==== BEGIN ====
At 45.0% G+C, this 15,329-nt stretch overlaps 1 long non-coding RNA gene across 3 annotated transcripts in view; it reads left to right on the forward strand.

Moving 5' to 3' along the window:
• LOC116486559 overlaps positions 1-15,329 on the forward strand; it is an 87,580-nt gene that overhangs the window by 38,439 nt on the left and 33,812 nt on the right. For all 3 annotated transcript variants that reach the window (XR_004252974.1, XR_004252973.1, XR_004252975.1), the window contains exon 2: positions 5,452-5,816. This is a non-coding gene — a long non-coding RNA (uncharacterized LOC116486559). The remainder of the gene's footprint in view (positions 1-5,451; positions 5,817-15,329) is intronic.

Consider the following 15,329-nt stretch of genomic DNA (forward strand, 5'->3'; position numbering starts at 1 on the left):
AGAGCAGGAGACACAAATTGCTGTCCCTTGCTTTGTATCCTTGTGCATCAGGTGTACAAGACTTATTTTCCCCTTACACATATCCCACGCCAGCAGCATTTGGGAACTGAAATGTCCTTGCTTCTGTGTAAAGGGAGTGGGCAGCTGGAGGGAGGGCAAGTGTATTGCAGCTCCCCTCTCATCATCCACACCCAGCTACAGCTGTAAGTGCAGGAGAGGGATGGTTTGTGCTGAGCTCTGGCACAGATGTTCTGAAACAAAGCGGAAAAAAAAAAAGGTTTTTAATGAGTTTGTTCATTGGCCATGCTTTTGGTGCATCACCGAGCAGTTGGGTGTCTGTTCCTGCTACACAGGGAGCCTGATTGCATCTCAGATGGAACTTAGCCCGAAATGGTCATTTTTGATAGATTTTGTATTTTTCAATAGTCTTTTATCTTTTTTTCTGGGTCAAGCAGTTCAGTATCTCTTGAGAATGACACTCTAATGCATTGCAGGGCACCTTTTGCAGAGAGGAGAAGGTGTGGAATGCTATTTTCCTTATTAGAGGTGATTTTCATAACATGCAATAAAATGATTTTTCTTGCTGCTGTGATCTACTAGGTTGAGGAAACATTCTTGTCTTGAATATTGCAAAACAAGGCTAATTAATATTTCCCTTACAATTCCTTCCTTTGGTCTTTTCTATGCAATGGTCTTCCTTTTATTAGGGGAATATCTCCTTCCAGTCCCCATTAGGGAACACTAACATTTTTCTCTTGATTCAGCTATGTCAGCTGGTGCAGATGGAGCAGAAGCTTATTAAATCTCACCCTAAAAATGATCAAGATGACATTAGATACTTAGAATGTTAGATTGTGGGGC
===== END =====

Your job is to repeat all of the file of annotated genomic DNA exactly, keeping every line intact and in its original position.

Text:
At 45.0% G+C, this 15,329-nt stretch overlaps 1 long non-coding RNA gene across 3 annotated transcripts in view; it reads left to right on the forward strand.

Moving 5' to 3' along the window:
• LOC116486559 overlaps positions 1-15,329 on the forward strand; it is an 87,580-nt gene that overhangs the window by 38,439 nt on the left and 33,812 nt on the right. For all 3 annotated transcript variants that reach the window (XR_004252974.1, XR_004252973.1, XR_004252975.1), the window contains exon 2: positions 5,452-5,816. This is a non-coding gene — a long non-coding RNA (uncharacterized LOC116486559). The remainder of the gene's footprint in view (positions 1-5,451; positions 5,817-15,329) is intronic.

Consider the following 15,329-nt stretch of genomic DNA (forward strand, 5'->3'; position numbering starts at 1 on the left):
AGAGCAGGAGACACAAATTGCTGTCCCTTGCTTTGTATCCTTGTGCATCAGGTGTACAAGACTTATTTTCCCCTTACACATATCCCACGCCAGCAGCATTTGGGAACTGAAATGTCCTTGCTTCTGTGTAAAGGGAGTGGGCAGCTGGAGGGAGGGCAAGTGTATTGCAGCTCCCCTCTCATCATCCACACCCAGCTACAGCTGTAAGTGCAGGAGAGGGATGGTTTGTGCTGAGCTCTGGCACAGATGTTCTGAAACAAAGCGGAAAAAAAAAAAGGTTTTTAATGAGTTTGTTCATTGGCCATGCTTTTGGTGCATCACCGAGCAGTTGGGTGTCTGTTCCTGCTACACAGGGAGCCTGATTGCATCTCAGATGGAACTTAGCCCGAAATGGTCATTTTTGATAGATTTTGTATTTTTCAATAGTCTTTTATCTTTTTTTCTGGGTCAAGCAGTTCAGTATCTCTTGAGAATGACACTCTAATGCATTGCAGGGCACCTTTTGCAGAGAGGAGAAGGTGTGGAATGCTATTTTCCTTATTAGAGGTGATTTTCATAACATGCAATAAAATGATTTTTCTTGCTGCTGTGATCTACTAGGTTGAGGAAACATTCTTGTCTTGAATATTGCAAAACAAGGCTAATTAATATTTCCCTTACAATTCCTTCCTTTGGTCTTTTCTATGCAATGGTCTTCCTTTTATTAGGGGAATATCTCCTTCCAGTCCCCATTAGGGAACACTAACATTTTTCTCTTGATTCAGCTATGTCAGCTGGTGCAGATGGAGCAGAAGCTTATTAAATCTCACCCTAAAAATGATCAAGATGACATTAGATACTTAGAATGTTAGATTGTGGGGC